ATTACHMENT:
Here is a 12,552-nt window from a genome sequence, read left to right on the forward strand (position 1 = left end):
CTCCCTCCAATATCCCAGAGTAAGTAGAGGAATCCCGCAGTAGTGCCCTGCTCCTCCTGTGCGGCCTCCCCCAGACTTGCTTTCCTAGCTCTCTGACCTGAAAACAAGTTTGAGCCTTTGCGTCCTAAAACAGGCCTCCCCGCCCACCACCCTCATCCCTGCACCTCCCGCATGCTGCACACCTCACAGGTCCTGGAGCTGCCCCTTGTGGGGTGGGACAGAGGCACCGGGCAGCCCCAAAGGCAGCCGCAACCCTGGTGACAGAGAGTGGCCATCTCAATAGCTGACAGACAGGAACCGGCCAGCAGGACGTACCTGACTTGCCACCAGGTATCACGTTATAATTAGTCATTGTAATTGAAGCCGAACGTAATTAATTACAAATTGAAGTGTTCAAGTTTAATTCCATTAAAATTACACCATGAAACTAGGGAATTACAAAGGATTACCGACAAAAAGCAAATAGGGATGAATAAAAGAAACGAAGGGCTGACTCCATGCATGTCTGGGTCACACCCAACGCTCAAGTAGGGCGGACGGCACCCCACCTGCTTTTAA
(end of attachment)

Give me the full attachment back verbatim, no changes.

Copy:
Here is a 12,552-nt window from a genome sequence, read left to right on the forward strand (position 1 = left end):
CTCCCTCCAATATCCCAGAGTAAGTAGAGGAATCCCGCAGTAGTGCCCTGCTCCTCCTGTGCGGCCTCCCCCAGACTTGCTTTCCTAGCTCTCTGACCTGAAAACAAGTTTGAGCCTTTGCGTCCTAAAACAGGCCTCCCCGCCCACCACCCTCATCCCTGCACCTCCCGCATGCTGCACACCTCACAGGTCCTGGAGCTGCCCCTTGTGGGGTGGGACAGAGGCACCGGGCAGCCCCAAAGGCAGCCGCAACCCTGGTGACAGAGAGTGGCCATCTCAATAGCTGACAGACAGGAACCGGCCAGCAGGACGTACCTGACTTGCCACCAGGTATCACGTTATAATTAGTCATTGTAATTGAAGCCGAACGTAATTAATTACAAATTGAAGTGTTCAAGTTTAATTCCATTAAAATTACACCATGAAACTAGGGAATTACAAAGGATTACCGACAAAAAGCAAATAGGGATGAATAAAAGAAACGAAGGGCTGACTCCATGCATGTCTGGGTCACACCCAACGCTCAAGTAGGGCGGACGGCACCCCACCTGCTTTTAA